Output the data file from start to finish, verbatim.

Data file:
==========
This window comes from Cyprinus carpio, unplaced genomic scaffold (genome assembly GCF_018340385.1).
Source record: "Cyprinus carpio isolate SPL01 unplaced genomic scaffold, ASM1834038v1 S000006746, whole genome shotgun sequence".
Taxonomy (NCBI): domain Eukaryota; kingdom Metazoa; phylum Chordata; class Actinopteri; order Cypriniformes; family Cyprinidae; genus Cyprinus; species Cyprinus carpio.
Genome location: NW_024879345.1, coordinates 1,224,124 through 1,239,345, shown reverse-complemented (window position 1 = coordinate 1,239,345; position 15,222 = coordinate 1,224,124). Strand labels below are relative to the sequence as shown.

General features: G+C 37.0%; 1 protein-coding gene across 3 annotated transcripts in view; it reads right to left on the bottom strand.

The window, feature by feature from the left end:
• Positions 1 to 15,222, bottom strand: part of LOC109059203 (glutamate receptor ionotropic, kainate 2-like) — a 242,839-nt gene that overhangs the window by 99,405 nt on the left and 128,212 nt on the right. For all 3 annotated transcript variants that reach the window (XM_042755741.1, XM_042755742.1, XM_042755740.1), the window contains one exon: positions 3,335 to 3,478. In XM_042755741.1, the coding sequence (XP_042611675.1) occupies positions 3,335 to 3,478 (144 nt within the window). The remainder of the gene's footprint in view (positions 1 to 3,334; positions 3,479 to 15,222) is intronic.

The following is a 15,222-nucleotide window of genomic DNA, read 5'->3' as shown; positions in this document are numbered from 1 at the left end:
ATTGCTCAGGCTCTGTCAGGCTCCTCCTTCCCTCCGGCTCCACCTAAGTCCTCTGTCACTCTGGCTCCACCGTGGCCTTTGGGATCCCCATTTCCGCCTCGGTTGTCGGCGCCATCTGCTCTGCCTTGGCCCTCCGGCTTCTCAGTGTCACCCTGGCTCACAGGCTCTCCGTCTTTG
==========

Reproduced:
This window comes from Cyprinus carpio, unplaced genomic scaffold (genome assembly GCF_018340385.1).
Source record: "Cyprinus carpio isolate SPL01 unplaced genomic scaffold, ASM1834038v1 S000006746, whole genome shotgun sequence".
Taxonomy (NCBI): domain Eukaryota; kingdom Metazoa; phylum Chordata; class Actinopteri; order Cypriniformes; family Cyprinidae; genus Cyprinus; species Cyprinus carpio.
Genome location: NW_024879345.1, coordinates 1,224,124 through 1,239,345, shown reverse-complemented (window position 1 = coordinate 1,239,345; position 15,222 = coordinate 1,224,124). Strand labels below are relative to the sequence as shown.

General features: G+C 37.0%; 1 protein-coding gene across 3 annotated transcripts in view; it reads right to left on the bottom strand.

The window, feature by feature from the left end:
• Positions 1 to 15,222, bottom strand: part of LOC109059203 (glutamate receptor ionotropic, kainate 2-like) — a 242,839-nt gene that overhangs the window by 99,405 nt on the left and 128,212 nt on the right. For all 3 annotated transcript variants that reach the window (XM_042755741.1, XM_042755742.1, XM_042755740.1), the window contains one exon: positions 3,335 to 3,478. In XM_042755741.1, the coding sequence (XP_042611675.1) occupies positions 3,335 to 3,478 (144 nt within the window). The remainder of the gene's footprint in view (positions 1 to 3,334; positions 3,479 to 15,222) is intronic.

The following is a 15,222-nucleotide window of genomic DNA, read 5'->3' as shown; positions in this document are numbered from 1 at the left end:
ATTGCTCAGGCTCTGTCAGGCTCCTCCTTCCCTCCGGCTCCACCTAAGTCCTCTGTCACTCTGGCTCCACCGTGGCCTTTGGGATCCCCATTTCCGCCTCGGTTGTCGGCGCCATCTGCTCTGCCTTGGCCCTCCGGCTTCTCAGTGTCACCCTGGCTCACAGGCTCTCCGTCTTTG